A pond that cleans itself has been built by Blacktown Council at William Lawson Park, Prospect.

Blacktown Council's bushland officer Katrina Brown and mayor Stephen Bali check out the floating treatment wetland at William Lawson Park.
Blacktown Council's bushland officer Katrina Brown and mayor Stephen Bali check out the floating treatment wetland at William Lawson Park.

A pond that cleans itself has been built by Blacktown Council at William Lawson Park, Prospect. 

Called a “floating treatment wetland” (FTW), it is the first to be built in a reserve in Blacktown city and uses 1520 locally grown wetland plants to filter stormwater and remove sediments. It can be seen from a viewing platform off Lancelot Street.

Mayor Stephen Bali said it is an innovative approach to capturing nutrients and sediment from stormwater runoff. 

“Because it floats, it rises and falls with floodwaters and is therefore more effective than traditional fixed wetlands or mechanical filters, which have to be constantly cleaned,” Cr Bali said. “The treated stormwater water then flows from the creek to the river system, as better quality water thanks to the FTW treatment.”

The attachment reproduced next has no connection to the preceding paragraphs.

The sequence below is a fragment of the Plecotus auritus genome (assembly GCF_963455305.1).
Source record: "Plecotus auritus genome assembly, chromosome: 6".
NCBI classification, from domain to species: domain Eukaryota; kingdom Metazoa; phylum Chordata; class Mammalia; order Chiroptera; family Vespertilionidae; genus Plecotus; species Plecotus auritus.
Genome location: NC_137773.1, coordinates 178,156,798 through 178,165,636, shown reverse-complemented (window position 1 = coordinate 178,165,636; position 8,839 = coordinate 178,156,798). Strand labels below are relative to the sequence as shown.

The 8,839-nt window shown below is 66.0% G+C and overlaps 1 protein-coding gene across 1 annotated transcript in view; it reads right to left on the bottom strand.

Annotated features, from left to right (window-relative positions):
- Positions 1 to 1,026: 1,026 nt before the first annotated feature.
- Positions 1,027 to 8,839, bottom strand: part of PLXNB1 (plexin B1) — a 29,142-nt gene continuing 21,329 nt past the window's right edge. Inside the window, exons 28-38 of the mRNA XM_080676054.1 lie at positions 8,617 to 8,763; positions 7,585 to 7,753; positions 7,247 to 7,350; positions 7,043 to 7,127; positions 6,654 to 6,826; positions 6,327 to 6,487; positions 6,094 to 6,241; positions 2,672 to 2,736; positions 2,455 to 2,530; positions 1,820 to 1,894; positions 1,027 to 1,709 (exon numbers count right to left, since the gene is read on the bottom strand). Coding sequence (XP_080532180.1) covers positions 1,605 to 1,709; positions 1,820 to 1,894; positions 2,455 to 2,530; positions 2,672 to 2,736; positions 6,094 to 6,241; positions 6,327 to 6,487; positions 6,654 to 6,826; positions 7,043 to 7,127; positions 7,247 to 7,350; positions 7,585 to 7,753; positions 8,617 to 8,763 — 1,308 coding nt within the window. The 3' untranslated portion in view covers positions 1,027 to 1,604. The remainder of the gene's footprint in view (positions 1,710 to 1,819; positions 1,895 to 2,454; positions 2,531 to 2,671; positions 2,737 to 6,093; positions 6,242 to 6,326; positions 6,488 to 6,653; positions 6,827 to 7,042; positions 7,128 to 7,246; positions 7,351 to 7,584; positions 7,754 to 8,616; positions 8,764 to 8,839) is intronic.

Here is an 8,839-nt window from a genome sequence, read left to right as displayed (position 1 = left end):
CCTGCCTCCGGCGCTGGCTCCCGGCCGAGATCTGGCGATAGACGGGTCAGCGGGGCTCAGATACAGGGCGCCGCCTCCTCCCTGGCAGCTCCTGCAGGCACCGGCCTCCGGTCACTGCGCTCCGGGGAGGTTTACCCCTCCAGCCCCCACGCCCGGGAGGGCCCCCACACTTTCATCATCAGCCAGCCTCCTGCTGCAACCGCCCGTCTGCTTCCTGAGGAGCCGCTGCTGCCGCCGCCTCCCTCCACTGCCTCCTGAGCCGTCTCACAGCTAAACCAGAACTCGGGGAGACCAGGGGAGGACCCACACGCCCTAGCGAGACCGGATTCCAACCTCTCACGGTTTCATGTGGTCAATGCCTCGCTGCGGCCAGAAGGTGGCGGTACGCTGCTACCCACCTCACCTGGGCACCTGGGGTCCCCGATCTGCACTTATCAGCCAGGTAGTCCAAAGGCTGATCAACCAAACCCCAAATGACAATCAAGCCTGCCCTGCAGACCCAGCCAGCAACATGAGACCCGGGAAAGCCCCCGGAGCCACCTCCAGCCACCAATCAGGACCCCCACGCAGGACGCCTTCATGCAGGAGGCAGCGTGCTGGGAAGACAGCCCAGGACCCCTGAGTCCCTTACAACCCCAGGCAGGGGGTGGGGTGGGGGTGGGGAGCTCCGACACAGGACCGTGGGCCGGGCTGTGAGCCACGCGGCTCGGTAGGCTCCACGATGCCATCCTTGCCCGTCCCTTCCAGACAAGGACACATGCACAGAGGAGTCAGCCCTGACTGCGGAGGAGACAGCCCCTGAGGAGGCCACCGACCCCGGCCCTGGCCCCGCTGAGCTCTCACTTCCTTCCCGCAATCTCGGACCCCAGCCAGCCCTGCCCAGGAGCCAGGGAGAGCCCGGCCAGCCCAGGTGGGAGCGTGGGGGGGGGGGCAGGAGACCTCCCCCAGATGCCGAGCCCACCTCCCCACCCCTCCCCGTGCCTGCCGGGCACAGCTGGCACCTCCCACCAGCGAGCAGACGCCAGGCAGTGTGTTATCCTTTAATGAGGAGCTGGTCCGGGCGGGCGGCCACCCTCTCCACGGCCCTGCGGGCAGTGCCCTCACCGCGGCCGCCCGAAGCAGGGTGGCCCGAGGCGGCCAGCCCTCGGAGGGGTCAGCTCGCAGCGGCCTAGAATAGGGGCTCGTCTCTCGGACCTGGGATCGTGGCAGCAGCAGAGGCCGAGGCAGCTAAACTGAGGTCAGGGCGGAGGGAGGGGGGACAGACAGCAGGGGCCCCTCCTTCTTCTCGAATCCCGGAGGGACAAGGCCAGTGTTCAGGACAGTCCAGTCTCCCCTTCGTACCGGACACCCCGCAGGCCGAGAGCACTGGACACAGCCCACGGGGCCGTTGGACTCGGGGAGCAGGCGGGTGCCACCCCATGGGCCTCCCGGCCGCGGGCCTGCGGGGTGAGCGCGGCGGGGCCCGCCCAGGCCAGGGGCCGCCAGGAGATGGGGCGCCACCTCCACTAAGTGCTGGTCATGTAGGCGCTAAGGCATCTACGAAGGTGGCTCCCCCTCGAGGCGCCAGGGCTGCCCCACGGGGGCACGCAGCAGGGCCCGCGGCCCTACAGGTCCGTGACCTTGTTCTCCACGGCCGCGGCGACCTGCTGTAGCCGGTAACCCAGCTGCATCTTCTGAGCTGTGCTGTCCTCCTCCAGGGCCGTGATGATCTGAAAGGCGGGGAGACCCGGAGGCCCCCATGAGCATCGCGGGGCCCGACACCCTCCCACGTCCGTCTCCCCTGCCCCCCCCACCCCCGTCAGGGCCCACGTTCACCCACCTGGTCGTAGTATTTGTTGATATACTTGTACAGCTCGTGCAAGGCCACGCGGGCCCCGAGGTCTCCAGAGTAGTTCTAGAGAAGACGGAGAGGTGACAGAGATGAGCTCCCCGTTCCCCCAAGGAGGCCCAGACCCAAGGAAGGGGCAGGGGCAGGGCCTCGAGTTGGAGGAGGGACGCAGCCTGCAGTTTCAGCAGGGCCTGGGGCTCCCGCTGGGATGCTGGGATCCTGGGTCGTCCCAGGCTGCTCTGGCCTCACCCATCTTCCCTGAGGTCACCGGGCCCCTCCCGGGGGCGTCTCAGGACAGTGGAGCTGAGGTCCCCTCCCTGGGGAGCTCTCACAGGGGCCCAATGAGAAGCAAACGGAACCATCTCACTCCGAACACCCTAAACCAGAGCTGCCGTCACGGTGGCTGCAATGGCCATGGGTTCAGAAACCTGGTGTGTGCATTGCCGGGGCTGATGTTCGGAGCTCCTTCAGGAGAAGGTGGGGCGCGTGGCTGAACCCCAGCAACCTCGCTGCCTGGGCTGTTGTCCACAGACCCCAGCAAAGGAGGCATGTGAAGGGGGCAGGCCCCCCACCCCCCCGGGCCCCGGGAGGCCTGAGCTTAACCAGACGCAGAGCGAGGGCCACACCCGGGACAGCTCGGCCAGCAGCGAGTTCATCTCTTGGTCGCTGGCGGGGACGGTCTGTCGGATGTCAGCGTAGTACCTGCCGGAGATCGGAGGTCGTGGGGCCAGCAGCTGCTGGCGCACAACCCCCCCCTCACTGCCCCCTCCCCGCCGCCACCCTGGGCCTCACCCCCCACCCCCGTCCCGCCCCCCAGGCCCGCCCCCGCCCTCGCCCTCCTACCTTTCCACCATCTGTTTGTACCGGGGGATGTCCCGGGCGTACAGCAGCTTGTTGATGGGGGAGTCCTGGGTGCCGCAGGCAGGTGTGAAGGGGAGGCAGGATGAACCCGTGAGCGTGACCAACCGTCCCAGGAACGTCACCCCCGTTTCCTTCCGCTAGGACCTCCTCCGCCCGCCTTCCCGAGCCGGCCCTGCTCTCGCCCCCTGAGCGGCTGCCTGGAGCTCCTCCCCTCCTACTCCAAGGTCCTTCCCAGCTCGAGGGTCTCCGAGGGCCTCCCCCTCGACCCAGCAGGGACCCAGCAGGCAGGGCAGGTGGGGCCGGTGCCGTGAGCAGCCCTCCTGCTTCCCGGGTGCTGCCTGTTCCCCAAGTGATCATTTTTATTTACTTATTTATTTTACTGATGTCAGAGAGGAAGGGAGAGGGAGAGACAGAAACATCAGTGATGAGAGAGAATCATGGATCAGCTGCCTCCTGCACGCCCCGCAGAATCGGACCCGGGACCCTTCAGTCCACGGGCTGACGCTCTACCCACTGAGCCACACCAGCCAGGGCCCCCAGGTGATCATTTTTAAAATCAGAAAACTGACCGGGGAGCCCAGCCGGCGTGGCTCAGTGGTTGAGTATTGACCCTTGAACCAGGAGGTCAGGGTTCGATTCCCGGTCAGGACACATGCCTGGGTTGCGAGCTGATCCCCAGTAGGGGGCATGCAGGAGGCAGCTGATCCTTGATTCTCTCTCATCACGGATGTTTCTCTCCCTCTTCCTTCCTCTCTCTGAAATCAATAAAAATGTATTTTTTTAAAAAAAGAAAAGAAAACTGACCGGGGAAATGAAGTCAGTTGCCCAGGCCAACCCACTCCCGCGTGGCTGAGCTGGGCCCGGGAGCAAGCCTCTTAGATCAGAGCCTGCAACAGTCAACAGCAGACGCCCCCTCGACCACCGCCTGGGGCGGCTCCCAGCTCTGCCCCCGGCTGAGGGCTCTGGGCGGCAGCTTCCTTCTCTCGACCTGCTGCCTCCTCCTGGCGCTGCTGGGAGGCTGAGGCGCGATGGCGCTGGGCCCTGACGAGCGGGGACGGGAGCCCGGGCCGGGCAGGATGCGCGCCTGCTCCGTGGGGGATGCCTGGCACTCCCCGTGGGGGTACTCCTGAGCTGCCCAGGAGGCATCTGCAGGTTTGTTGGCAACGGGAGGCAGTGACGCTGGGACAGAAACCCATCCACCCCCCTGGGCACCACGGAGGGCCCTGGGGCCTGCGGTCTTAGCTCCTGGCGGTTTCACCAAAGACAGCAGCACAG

The floating treatment wetland at William Lawson Park.

The floating treatment wetland at William Lawson Park.

It has an area of 100 square metres.

“FTWs use plants growing on a mat floating on the surface of the water rather than planted directly in the ground,” council’s bushland officer, Katrina Brown, said.

“Plant roots hang beneath a floating mat and provide a large surface area for growth, which is an important part of the water treatment process.

“These systems can tolerate typical water depth fluctuations without the risk of the plants becoming flooded and stressed.”